Thèse de doctorat
Résumé : Since decades, drop impact has been a popular topic of investigation for the importance that such a phenomenology has in many different application domains.

So far, the effect of micro-particles on the drop impact morphology has been studied for a limited number of configurations and often modelled as a change in the viscosity of the carrier fluid. However, this approach has been found sometimes questionable. The aim of the thesis is to better understand the phenomenology associated with particle-laden drop impact such as the distribution of particles in splats and to extend the number of experimental configurations for particle-laden drop impact to occur.

The impact of millimetre-size particle-laden drops was investigated for hydrophilic and hydrophobic substrates. The drops were dispersions of water and round, spherical and nearly iso-dense hydrophobic particles with diameters around 200 µm and 500 µm. The substrates were transparent glass and polycarbonate plates. The impact was studied by side, bottom and angle view images in the range 148≤We≤744 and 7092≤Re≤16368.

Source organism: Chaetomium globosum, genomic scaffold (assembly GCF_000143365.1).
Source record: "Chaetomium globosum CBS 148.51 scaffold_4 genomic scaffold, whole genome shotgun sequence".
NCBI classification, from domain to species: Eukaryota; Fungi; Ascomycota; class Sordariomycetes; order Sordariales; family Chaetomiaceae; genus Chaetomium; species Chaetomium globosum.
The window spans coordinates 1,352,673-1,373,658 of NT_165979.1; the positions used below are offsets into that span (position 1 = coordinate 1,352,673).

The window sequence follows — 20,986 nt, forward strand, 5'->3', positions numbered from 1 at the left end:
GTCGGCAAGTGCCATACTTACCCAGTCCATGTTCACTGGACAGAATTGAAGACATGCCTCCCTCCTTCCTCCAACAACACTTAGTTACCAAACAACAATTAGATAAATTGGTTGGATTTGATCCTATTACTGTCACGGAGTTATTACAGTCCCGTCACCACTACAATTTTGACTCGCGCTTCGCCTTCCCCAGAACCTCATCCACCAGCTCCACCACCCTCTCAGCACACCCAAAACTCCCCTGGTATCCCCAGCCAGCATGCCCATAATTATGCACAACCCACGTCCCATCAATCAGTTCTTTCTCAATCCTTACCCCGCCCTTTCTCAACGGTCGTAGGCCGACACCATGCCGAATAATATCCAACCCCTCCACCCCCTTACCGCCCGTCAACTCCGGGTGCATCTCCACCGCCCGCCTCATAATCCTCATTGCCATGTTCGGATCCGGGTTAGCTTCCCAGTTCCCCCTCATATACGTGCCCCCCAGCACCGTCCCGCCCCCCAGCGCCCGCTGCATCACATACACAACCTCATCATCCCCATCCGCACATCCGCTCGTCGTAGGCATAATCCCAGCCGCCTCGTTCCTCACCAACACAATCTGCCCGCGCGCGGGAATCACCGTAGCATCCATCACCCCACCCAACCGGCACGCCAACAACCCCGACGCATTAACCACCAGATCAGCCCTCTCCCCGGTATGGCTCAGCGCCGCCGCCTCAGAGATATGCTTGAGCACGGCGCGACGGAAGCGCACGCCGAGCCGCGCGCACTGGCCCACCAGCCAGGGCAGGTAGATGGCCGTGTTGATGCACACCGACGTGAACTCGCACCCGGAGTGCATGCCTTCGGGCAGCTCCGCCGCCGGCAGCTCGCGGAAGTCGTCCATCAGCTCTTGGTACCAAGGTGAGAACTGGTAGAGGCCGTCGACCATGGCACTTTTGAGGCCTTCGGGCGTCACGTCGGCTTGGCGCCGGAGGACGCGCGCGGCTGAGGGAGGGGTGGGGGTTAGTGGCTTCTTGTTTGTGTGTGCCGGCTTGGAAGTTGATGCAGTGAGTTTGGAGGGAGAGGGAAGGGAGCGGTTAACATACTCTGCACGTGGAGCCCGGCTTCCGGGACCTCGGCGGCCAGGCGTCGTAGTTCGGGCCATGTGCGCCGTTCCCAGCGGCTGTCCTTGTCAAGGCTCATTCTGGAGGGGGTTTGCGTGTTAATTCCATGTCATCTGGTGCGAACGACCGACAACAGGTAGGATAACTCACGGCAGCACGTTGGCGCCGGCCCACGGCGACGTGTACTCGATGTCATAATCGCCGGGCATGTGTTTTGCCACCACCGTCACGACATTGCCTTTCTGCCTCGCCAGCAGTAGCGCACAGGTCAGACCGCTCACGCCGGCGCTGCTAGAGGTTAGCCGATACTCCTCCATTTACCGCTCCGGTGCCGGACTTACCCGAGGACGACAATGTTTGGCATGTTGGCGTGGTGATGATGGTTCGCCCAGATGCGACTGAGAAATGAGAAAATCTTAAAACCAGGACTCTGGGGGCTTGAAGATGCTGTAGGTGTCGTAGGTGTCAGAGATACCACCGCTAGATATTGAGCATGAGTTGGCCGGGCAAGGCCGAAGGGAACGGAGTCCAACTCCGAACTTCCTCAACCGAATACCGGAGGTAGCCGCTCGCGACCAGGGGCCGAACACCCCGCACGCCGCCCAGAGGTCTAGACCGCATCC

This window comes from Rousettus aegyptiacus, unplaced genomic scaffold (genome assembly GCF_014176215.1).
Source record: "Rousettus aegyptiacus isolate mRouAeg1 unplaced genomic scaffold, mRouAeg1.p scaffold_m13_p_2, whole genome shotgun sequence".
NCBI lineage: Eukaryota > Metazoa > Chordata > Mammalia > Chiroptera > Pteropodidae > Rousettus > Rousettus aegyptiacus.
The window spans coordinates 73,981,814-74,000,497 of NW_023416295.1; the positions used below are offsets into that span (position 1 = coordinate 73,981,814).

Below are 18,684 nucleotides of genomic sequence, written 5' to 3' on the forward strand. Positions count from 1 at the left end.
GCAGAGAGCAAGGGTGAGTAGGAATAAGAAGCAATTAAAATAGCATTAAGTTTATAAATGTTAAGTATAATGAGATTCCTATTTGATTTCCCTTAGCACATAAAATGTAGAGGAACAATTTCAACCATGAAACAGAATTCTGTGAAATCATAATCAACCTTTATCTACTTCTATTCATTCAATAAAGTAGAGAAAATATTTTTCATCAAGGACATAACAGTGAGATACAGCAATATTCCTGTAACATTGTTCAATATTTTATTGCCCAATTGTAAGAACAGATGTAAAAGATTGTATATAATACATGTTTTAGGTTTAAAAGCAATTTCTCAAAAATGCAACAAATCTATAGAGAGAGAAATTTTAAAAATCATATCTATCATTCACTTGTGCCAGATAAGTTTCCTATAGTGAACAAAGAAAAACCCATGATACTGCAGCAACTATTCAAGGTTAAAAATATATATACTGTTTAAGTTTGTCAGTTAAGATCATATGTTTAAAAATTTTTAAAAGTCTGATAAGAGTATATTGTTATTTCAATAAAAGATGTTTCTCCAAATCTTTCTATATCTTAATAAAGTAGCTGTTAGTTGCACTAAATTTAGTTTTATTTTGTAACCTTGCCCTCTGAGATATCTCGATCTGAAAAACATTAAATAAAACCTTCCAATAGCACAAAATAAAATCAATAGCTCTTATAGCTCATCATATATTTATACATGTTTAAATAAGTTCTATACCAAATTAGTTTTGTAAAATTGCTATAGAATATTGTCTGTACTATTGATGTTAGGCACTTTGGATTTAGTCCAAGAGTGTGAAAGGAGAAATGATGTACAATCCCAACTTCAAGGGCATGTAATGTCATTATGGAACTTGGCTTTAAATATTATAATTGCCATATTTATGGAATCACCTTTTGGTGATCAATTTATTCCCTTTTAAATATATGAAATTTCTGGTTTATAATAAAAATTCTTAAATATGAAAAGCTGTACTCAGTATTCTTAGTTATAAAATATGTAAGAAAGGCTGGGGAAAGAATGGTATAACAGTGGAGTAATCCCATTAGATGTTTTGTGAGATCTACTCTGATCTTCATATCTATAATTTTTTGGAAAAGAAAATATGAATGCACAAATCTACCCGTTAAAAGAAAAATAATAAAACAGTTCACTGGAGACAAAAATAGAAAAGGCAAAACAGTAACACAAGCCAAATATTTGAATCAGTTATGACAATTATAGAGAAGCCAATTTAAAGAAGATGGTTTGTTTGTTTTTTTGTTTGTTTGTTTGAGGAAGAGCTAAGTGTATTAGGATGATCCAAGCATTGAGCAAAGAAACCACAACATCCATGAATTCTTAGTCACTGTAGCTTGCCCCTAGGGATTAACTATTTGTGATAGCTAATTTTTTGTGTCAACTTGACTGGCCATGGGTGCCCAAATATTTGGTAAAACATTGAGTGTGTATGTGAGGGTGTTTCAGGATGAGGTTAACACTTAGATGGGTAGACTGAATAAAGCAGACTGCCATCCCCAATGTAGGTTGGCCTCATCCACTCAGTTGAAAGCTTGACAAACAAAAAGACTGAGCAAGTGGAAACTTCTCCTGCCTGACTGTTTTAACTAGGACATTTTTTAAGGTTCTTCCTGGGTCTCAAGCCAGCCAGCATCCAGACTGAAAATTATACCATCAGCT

The particles were found to suppress the appearance of singular jetting and drop partial rebound, and also cause early splashing, receding break-up and rupture. The occurrences of these phenomena depend on the impact velocity, particles’ diameter and volume fraction. The drops with 200 µm particles spread in two phases: fast and slow, caused by inertial and capillary forces, respectively. Also, the increase of volume fraction of 200 µm particle leads to a linear decrease of the maximum spreading factor caused by the inertia force on the hydrophilic and hydrophobic substrates. The comparison of our data and the existing ones for splashing led to the formulation of а new splashing criterion for particle-laden drops. The novel criterion improves upon current models in predicting the splashing threshold by introducing effect of particle volume fraction and particle wettability. The analysis of particle distribution showed that 200 µm particles formed atypical distributions in splats after the impact in contrast to 500 µm particles with random pattern. The 200 µm particles formed rings/disks and a crown-like structure on hydrophilic and hydrophobic substrates, respectively. These patterns were described by correlations.